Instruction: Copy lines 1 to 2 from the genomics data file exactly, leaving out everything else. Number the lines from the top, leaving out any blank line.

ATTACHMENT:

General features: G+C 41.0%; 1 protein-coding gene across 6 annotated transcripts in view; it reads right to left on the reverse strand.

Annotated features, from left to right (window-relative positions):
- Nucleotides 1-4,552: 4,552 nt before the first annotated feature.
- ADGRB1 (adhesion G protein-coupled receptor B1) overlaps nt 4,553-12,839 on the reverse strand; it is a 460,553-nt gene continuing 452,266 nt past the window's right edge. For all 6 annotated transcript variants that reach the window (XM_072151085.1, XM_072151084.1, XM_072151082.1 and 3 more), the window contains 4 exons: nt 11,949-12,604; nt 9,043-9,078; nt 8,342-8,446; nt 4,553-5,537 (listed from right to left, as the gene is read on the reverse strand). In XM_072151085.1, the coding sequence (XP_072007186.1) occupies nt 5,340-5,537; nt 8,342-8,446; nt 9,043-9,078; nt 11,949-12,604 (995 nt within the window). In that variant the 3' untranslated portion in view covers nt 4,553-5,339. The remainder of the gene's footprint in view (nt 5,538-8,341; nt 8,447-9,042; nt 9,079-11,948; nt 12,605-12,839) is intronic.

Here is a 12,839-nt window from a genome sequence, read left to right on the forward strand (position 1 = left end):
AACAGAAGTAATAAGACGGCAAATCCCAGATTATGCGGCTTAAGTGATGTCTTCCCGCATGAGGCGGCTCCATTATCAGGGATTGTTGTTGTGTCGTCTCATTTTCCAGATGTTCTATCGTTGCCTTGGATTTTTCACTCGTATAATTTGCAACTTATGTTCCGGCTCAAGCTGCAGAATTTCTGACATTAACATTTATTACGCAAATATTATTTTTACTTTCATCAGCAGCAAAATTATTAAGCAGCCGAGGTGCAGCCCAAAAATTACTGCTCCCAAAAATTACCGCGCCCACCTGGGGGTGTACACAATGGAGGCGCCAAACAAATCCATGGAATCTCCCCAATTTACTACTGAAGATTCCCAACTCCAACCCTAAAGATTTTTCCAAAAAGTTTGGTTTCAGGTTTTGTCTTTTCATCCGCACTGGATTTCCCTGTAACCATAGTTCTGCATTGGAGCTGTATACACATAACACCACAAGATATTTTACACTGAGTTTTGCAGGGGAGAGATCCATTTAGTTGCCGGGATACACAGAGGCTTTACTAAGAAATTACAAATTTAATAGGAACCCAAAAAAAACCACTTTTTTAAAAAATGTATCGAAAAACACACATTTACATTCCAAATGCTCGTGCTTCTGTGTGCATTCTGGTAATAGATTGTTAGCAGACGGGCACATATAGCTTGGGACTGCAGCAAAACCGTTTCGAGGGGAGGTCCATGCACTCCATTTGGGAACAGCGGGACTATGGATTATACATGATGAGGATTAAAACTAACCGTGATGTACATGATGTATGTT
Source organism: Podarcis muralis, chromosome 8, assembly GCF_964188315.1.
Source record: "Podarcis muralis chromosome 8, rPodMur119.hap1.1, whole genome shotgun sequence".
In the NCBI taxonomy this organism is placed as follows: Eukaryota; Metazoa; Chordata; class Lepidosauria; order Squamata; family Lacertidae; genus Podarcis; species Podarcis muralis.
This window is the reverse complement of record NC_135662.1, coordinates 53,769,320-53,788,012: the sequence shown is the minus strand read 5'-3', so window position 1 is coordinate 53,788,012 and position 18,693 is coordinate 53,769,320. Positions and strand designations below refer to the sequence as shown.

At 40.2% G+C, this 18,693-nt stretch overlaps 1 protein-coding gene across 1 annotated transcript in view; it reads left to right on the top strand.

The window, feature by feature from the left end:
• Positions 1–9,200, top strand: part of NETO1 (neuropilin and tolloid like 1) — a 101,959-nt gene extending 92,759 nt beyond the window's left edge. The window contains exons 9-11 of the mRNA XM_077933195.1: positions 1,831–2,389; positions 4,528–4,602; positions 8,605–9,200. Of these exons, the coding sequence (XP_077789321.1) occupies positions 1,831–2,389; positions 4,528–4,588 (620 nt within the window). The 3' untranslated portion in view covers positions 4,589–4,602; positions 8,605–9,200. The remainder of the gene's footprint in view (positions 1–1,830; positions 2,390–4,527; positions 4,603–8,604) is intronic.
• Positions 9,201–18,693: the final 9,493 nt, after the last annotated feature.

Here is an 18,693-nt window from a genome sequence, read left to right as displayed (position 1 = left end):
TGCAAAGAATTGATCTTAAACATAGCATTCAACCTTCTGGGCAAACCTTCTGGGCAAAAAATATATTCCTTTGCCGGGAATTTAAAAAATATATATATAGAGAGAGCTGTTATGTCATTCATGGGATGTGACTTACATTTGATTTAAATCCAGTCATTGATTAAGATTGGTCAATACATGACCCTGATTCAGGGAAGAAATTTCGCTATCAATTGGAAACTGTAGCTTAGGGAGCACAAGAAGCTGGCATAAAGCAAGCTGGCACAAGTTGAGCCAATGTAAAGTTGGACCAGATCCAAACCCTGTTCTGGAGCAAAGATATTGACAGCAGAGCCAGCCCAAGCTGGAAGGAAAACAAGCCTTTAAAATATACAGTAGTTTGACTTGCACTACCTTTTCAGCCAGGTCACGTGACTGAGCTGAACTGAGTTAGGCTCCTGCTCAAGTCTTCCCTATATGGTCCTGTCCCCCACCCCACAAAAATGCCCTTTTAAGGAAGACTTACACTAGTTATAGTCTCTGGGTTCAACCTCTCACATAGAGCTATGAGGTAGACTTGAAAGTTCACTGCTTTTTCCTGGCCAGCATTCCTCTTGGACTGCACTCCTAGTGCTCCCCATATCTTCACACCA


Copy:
General features: G+C 41.0%; 1 protein-coding gene across 6 annotated transcripts in view; it reads right to left on the reverse strand.

Annotated features, from left to right (window-relative positions):